Financial Ties Between Atomic Heart and Russia

That said, Mundfish has financial ties to Russia as well. Mundfish’s primary investors in its second round of funding were Tencent, a Chinese megacorporation that invests in myriad gaming companies; Gaijin Entertainment, a Hungarian games publisher; and GEM Capital, a Russian fund founded by Anatoliy Paliy, who has worked for a subsidiary of Gazprom, a state-owned Russian energy corporation.

Outside of Russia, Atomic Heart is published by Focus Interactive and 4Divinity, an Asian region publisher, on PC, PlayStation, and Xbox. In Russia, Atomic Heart is published via VK Play, whose president, Vladimir Kiriyenko, is the son of Vladimir Putin’s deputy chief of staff, Sergey Kiriyenko. That same chief of staff is under U.S. sanctions (Vladimir has also been sanctioned.) and is reportedly involved in communication between Russia and the DNR and LNR, which are the organizations running referendums in contested areas of Ukraine over whether they should be annexed by Russia. Essentially, he’s directly involved in the invasion of Ukraine.

Robert Bagratuni, one of Mundfish’s founders, is a former manager at Mail.ru, now known as VK, which is both the owner of VK Play as well as Russia’s censorious social network that appears to be helping in Russia’s information war. This is probably the shakiest connection — plenty of everyday Russians disagree with Putin’s war and work whatever jobs they have to — but it does connect Mundfish further with a company that carries out Putin’s whims.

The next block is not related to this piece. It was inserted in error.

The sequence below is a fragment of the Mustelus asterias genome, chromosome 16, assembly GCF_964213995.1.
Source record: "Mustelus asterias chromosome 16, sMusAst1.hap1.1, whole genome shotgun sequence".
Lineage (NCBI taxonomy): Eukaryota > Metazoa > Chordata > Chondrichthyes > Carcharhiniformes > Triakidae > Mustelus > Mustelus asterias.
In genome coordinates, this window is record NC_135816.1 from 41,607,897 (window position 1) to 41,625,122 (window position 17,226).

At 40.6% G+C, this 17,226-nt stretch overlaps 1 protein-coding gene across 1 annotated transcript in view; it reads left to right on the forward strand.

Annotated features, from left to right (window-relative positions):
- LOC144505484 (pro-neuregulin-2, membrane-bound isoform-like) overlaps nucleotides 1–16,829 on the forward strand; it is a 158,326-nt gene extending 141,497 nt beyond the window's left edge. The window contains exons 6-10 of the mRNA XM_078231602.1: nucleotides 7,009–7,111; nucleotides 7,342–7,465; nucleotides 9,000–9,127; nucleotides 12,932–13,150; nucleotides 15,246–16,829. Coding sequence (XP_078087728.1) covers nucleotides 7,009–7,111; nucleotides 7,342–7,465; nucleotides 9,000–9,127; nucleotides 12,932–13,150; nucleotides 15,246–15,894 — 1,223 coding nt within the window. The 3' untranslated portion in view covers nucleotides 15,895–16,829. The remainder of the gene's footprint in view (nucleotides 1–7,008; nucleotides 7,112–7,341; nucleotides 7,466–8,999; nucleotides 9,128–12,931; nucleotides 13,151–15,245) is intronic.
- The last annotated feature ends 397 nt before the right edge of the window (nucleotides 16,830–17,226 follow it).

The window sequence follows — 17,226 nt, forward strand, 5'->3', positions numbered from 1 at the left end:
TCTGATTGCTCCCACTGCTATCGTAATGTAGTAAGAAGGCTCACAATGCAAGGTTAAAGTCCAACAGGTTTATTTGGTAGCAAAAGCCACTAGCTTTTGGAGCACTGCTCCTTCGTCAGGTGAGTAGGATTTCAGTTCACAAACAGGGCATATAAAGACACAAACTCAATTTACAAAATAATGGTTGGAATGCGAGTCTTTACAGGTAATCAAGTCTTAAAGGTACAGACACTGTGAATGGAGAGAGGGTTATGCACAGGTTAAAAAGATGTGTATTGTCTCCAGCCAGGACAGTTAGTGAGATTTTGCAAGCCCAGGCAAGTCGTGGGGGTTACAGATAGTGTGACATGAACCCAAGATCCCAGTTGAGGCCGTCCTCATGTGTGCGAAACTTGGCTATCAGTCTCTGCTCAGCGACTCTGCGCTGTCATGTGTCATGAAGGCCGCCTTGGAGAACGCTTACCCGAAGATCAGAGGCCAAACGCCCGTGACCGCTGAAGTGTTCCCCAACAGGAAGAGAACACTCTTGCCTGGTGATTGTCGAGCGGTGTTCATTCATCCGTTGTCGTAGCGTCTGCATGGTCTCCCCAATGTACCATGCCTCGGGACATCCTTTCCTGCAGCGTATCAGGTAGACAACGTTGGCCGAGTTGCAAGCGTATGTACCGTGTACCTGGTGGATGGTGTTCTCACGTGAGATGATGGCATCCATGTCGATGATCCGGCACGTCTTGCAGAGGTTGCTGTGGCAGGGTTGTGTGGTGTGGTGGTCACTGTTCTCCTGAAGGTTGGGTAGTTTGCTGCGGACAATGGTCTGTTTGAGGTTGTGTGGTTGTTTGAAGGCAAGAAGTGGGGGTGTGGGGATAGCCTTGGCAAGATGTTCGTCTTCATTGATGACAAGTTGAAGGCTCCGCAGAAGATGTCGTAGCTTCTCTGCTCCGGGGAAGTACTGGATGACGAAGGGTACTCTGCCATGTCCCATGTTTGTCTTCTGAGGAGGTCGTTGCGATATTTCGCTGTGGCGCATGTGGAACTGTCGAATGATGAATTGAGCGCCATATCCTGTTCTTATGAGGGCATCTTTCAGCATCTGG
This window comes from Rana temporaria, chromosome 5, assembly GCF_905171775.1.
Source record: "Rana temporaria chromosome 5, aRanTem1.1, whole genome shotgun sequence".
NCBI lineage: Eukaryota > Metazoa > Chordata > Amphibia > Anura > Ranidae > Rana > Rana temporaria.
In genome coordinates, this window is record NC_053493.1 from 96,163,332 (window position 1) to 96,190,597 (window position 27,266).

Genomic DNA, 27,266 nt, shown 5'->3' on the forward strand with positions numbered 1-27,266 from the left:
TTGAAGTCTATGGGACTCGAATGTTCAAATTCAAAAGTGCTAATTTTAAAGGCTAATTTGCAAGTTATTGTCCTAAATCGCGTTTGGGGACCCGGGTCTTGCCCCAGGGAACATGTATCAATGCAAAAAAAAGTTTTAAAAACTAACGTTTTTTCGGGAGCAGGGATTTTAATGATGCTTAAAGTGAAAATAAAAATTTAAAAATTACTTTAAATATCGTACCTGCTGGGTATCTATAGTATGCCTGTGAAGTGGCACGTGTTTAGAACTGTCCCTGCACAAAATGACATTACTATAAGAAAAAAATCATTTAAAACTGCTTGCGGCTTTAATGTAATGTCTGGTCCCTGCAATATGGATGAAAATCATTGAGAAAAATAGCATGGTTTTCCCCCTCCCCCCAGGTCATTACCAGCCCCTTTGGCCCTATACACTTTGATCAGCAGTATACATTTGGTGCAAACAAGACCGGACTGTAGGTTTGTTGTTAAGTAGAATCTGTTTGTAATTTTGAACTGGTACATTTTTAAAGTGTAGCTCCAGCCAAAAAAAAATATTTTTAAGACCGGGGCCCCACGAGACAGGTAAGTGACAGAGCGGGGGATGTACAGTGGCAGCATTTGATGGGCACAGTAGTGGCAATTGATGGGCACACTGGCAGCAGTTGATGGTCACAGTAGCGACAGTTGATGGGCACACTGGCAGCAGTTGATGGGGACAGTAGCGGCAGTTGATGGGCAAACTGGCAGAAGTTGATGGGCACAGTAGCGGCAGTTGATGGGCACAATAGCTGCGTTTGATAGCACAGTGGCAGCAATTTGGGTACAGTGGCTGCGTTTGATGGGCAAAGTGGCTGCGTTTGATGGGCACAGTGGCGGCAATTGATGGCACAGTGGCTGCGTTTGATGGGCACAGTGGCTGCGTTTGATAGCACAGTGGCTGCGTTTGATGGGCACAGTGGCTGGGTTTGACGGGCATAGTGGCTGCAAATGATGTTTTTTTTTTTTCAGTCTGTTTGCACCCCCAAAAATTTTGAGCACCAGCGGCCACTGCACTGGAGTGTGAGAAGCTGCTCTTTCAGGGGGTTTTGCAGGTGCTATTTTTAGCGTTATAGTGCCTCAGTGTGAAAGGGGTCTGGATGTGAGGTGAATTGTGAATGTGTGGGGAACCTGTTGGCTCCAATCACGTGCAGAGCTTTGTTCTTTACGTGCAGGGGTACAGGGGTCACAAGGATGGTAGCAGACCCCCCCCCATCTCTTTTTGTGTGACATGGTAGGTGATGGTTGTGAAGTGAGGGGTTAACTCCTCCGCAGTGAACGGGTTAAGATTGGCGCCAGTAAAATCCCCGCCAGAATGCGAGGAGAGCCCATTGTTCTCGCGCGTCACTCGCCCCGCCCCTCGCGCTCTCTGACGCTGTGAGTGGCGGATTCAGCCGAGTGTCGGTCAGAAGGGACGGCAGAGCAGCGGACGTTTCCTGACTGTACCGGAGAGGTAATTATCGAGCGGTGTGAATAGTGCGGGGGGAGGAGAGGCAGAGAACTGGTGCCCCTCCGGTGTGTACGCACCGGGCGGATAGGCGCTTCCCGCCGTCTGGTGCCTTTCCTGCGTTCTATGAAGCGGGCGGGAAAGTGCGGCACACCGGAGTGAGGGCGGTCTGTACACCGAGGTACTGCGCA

It really is only one or two steps of separation from Mundfish to Putin. But these connections are made through the business world, you might say. Surely businesses are independent from Putin. And of course, businesses are not run directly by the Kremlin. But Putin exercises his control over the oligarchs that run Russia’s businesses. For anyone to be truly wealthy in Russia, they must at minimum not get on Putin’s bad side, or he’ll put you in jail or take your entire business empire. Add to that the increased control Putin has exercised over VK’s social networking websites since the invasion of Ukraine, and you can see there isn’t much distance there.

While Mundfish itself isn’t closely tied to Putin, its publisher and some of its investors are, and if it wants to be published in a country where censorship is used both against “LGBT propaganda” and people calling the war in Ukraine a war, then it’d be smart to not say anything about the war.

Russian citizens and companies don’t have to agree with the illegal and brutal war their country is waging. But disagreeing publicly can be bad business or even a risk to their safety.

That’s our rundown of the Atomic Heart controversy and how it connects Mundfish, Russia, and Ukraine.

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Author
Elise Avery
Elise Avery is a freelance video editor and writer who has written for The Escapist for the last year and a half. She has written for PCGamesN and regularly reviews games for The Escapist's YouTube channel. Her writing focuses on indie games and game design, as well as coverage of Nintendo titles.